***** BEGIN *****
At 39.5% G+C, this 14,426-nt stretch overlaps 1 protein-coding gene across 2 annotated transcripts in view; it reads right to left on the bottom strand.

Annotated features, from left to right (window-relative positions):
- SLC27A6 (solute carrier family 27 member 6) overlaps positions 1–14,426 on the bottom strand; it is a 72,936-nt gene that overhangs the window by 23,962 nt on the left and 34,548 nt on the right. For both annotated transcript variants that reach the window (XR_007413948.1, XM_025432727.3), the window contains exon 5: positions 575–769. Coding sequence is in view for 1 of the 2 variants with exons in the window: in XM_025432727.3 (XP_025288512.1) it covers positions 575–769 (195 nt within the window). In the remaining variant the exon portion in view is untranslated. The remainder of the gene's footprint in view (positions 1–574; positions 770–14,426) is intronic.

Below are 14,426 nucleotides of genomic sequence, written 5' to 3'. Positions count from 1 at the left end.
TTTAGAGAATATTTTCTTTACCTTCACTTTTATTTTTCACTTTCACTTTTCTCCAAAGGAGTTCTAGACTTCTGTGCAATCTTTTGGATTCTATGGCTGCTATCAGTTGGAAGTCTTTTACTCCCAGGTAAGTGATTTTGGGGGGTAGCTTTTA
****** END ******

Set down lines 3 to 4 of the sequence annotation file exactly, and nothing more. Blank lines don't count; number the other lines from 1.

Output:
- SLC27A6 (solute carrier family 27 member 6) overlaps positions 1–14,426 on the bottom strand; it is a 72,936-nt gene that overhangs the window by 23,962 nt on the left and 34,548 nt on the right. For both annotated transcript variants that reach the window (XR_007413948.1, XM_025432727.3), the window contains exon 5: positions 575–769. Coding sequence is in view for 1 of the 2 variants with exons in the window: in XM_025432727.3 (XP_025288512.1) it covers positions 575–769 (195 nt within the window). In the remaining variant the exon portion in view is untranslated. The remainder of the gene's footprint in view (positions 1–574; positions 770–14,426) is intronic.

Below are 14,426 nucleotides of genomic sequence, written 5' to 3'. Positions count from 1 at the left end.